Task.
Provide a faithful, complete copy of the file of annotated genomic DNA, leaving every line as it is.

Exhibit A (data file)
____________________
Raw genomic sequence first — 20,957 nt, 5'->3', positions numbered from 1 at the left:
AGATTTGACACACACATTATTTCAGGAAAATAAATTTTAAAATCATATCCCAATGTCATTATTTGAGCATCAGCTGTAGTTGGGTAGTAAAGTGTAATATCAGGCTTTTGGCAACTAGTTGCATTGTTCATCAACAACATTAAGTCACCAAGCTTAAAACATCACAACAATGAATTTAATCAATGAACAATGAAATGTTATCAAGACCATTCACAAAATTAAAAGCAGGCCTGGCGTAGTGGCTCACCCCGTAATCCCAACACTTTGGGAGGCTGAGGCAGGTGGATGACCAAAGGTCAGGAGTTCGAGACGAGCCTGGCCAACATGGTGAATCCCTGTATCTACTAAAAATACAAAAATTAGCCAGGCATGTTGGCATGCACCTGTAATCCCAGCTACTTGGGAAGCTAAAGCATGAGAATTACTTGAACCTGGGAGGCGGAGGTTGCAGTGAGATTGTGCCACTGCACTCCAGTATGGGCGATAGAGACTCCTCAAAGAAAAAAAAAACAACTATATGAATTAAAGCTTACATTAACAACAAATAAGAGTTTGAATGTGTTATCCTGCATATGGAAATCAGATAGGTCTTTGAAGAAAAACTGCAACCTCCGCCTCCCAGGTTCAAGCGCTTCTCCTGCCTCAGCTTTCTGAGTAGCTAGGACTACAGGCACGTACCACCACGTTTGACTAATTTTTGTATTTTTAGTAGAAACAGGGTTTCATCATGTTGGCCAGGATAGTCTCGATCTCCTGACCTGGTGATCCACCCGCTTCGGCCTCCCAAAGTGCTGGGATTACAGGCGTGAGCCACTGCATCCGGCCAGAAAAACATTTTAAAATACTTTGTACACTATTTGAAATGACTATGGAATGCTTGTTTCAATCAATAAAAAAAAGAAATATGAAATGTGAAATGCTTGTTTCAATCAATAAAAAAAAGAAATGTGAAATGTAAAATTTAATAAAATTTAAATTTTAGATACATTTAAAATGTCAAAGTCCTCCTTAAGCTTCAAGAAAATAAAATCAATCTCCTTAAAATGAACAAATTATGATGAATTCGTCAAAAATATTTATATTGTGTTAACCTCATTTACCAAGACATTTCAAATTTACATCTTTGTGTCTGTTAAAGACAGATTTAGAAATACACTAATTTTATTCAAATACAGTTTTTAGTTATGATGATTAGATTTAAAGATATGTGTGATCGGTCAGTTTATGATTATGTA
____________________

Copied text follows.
Raw genomic sequence first — 20,957 nt, 5'->3', positions numbered from 1 at the left:
AGATTTGACACACACATTATTTCAGGAAAATAAATTTTAAAATCATATCCCAATGTCATTATTTGAGCATCAGCTGTAGTTGGGTAGTAAAGTGTAATATCAGGCTTTTGGCAACTAGTTGCATTGTTCATCAACAACATTAAGTCACCAAGCTTAAAACATCACAACAATGAATTTAATCAATGAACAATGAAATGTTATCAAGACCATTCACAAAATTAAAAGCAGGCCTGGCGTAGTGGCTCACCCCGTAATCCCAACACTTTGGGAGGCTGAGGCAGGTGGATGACCAAAGGTCAGGAGTTCGAGACGAGCCTGGCCAACATGGTGAATCCCTGTATCTACTAAAAATACAAAAATTAGCCAGGCATGTTGGCATGCACCTGTAATCCCAGCTACTTGGGAAGCTAAAGCATGAGAATTACTTGAACCTGGGAGGCGGAGGTTGCAGTGAGATTGTGCCACTGCACTCCAGTATGGGCGATAGAGACTCCTCAAAGAAAAAAAAAACAACTATATGAATTAAAGCTTACATTAACAACAAATAAGAGTTTGAATGTGTTATCCTGCATATGGAAATCAGATAGGTCTTTGAAGAAAAACTGCAACCTCCGCCTCCCAGGTTCAAGCGCTTCTCCTGCCTCAGCTTTCTGAGTAGCTAGGACTACAGGCACGTACCACCACGTTTGACTAATTTTTGTATTTTTAGTAGAAACAGGGTTTCATCATGTTGGCCAGGATAGTCTCGATCTCCTGACCTGGTGATCCACCCGCTTCGGCCTCCCAAAGTGCTGGGATTACAGGCGTGAGCCACTGCATCCGGCCAGAAAAACATTTTAAAATACTTTGTACACTATTTGAAATGACTATGGAATGCTTGTTTCAATCAATAAAAAAAAGAAATATGAAATGTGAAATGCTTGTTTCAATCAATAAAAAAAAGAAATGTGAAATGTAAAATTTAATAAAATTTAAATTTTAGATACATTTAAAATGTCAAAGTCCTCCTTAAGCTTCAAGAAAATAAAATCAATCTCCTTAAAATGAACAAATTATGATGAATTCGTCAAAAATATTTATATTGTGTTAACCTCATTTACCAAGACATTTCAAATTTACATCTTTGTGTCTGTTAAAGACAGATTTAGAAATACACTAATTTTATTCAAATACAGTTTTTAGTTATGATGATTAGATTTAAAGATATGTGTGATCGGTCAGTTTATGATTATGTA